Nutley Library ‘Lady or Tiger’ Room Is Opened for Youngsters
Named for Frank Stockton; Noted Local Author
(Feb. 6, 1942) – Dedicated to the originator of
"teaser" type fiction, the Frank Stockton room, New Jersey’s first
library department exclusively for junior high school students, was
opened here at noon Monday.
A clamoring queue of young people was waiting to get its first view of the slick bright new room when doors of the free public library were opened for them without ceremony, department supervisor Solveig Olsen revealed last night.
She said demands for the "leisure" reading material on the room’s spacious shelves were so great previous records for the children’s department were nearly doubled.
About 150 books went out in the Stockton room and 131 in the old children’s room, she estimated. The record for the whole department had been around 150 until then.
Honored author Stockton, it was also explained, gained fame when his puzzle story, "The Lady or the Tiger?" became world famous and started a vogue in literature.
Even India Wondered
Written originally to amuse a group of friends, the narrative left its hero required to open one of two doors, behind one of which was a beautiful woman and behind the other a man-eating tiger.
Debates on the ultimate outcome raged all the way to India and similar stories appeared everywhere for years, although Stockton never did answer his question.
The former resident of Walnut Street, dead since 1902, was chosen as posthumous sponsor of the new library room because of other works, however.
A prolific writer of humorous tales for both children and adults, he wrote one around an imaginary family who went to live in a houseboat near here and it was this, "Rudder Grange," that inspired his selection.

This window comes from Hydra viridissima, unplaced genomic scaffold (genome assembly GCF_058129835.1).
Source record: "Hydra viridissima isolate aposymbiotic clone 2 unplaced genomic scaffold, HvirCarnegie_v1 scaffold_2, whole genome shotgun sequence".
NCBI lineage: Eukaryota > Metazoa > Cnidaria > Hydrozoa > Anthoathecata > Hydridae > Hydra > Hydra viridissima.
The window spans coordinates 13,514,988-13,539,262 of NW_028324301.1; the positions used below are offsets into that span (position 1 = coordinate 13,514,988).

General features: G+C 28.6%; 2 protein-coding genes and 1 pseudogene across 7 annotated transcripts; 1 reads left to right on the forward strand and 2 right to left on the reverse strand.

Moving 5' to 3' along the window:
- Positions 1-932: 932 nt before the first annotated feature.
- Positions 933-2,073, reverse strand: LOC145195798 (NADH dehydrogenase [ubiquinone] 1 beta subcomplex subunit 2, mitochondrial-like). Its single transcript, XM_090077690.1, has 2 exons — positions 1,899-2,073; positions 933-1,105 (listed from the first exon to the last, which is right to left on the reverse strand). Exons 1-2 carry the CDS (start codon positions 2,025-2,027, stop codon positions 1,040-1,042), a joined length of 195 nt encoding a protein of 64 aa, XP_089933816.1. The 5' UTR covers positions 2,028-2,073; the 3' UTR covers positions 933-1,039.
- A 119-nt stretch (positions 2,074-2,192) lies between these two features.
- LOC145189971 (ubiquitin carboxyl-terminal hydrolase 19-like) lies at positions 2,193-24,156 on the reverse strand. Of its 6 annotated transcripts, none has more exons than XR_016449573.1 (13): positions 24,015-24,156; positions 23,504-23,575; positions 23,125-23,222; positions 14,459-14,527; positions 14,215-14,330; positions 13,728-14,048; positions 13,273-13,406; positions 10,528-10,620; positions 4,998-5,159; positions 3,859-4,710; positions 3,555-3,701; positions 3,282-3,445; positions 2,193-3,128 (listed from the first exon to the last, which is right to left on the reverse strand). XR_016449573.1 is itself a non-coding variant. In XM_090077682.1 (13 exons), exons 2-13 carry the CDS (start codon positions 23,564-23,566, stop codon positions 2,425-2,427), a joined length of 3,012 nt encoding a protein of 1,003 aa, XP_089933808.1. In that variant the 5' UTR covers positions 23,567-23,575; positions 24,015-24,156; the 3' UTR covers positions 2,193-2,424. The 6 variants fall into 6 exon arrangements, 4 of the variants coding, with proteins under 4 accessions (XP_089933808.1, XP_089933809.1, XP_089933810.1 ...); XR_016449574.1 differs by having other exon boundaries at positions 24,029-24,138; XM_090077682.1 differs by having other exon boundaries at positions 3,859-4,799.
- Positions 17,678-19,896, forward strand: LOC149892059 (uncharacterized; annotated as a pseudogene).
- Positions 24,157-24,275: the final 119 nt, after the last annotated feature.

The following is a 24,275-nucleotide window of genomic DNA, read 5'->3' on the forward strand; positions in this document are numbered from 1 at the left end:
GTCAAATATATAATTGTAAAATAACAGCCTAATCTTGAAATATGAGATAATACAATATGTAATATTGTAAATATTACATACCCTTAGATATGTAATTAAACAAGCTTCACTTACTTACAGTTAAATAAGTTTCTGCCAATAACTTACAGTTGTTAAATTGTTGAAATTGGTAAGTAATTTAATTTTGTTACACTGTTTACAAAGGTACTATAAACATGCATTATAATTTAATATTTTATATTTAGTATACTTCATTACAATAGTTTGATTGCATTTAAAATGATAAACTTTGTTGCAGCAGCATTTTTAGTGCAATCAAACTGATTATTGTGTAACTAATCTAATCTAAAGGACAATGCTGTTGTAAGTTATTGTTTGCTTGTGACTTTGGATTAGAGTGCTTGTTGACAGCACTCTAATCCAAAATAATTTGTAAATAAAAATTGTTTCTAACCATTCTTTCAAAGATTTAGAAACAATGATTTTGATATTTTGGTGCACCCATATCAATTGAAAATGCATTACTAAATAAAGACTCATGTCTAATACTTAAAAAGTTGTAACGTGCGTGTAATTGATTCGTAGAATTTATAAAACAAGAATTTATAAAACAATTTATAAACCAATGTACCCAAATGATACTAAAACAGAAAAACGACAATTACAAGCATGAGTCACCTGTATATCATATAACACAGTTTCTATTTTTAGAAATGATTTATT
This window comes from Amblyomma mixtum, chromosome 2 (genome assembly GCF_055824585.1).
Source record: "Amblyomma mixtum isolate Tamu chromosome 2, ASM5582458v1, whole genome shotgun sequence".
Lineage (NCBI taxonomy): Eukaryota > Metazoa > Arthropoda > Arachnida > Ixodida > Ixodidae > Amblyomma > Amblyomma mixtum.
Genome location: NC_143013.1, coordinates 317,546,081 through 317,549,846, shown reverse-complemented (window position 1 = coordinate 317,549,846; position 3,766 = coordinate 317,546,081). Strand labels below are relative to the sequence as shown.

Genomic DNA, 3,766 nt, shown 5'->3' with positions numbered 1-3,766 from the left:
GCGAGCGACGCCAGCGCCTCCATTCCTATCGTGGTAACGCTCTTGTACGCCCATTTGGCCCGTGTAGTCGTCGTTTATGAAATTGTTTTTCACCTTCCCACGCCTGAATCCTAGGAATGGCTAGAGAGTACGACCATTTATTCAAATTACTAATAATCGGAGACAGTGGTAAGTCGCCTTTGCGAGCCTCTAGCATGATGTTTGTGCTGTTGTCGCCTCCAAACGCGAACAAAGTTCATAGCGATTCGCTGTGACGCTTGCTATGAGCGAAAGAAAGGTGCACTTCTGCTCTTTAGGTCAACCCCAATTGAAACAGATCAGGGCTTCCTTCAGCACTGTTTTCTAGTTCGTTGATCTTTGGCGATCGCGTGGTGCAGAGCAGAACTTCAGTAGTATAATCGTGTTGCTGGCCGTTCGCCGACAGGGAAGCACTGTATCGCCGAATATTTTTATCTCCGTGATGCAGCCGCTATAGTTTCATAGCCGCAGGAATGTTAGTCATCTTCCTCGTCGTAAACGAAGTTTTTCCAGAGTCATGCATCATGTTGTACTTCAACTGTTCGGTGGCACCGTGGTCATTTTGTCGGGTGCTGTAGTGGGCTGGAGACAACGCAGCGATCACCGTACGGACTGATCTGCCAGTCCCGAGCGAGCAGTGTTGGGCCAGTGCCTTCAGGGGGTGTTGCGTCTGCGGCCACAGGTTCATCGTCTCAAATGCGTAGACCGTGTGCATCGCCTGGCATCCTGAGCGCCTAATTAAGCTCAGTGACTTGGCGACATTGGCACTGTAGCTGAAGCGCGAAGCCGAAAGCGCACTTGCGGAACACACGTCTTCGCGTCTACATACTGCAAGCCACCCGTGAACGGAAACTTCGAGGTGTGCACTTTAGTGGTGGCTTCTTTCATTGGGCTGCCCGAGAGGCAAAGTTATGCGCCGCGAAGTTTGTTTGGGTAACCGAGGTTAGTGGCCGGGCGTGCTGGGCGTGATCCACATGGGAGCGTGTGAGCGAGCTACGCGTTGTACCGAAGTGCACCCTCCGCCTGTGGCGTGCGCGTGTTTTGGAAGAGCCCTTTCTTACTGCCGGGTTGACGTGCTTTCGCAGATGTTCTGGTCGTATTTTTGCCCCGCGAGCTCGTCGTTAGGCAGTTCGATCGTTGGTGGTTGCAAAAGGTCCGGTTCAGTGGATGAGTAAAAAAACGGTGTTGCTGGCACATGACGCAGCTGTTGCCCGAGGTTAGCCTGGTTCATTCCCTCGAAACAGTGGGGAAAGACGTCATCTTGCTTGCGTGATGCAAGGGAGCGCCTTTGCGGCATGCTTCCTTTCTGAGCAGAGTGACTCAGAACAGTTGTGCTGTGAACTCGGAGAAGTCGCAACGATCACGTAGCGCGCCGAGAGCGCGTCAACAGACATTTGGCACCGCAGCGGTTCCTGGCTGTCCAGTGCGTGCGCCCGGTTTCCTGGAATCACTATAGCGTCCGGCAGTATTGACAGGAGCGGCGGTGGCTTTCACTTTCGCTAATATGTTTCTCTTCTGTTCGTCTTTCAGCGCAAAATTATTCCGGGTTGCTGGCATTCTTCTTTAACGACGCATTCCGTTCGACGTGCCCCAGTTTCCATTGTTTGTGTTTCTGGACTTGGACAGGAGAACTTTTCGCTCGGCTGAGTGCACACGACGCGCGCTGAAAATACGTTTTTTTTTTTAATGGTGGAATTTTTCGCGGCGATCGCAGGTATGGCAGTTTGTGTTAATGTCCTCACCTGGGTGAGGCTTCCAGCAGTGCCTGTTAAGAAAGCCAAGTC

A scene from the work will be hung at the north end of the room on completion by Ivan Stoppe, New York artist.
An editor as well as a writer during his long career (he was 63 when stricken, in Washington, D.C.), the way Stockton first broke into print is nearly as famous as his "teaser" story.
Convinced after numerous rejections that editors would use nothing from an unknown, he and his brother sent a copy of Milton’s "Paradise Lost," to a magazine under their names.
They expected a rejection an were prepared to gloat over it, But though hazy on his Milton, the editor proved he knew a good thing when he saw it and bought the story.
Barred From Adult Dept.
Located in the basement of the WPA-constructed library wing, opened last Tuesday after a one month library closing, the Stockton room will contain 3,000 volumes of fiction, non-fiction and magazines as well as Stockton’s juvenile works.
Approximately 1,385 volumes are there now and any child of 7th, 8th, or 9th grade school age can participate in its privileges. They will henceforth be barred from the adult sections.
Probably the most outstanding objects in the room, aside from its books, are the eight bronze and glass box-shaped chandeliers that hang from the ceiling.
Designed by Frank G. Simmons, former school board president, they are covered with engraved figures representing music, painting, drama and the other arts in their sprightliest visual forms.
In addition to Miss Olsen, a Lyndhurst girl, the department will be supervised by Miss Gertrude Dupont, a local resident, and by Head Librarian Irene Phillips, who first suggested using Stockton’s name.
Open hours will be noon to 1 p.m. and 2:30 to 6 p.m. on week days.
Source: The Nutley Sun, February 6, 1942
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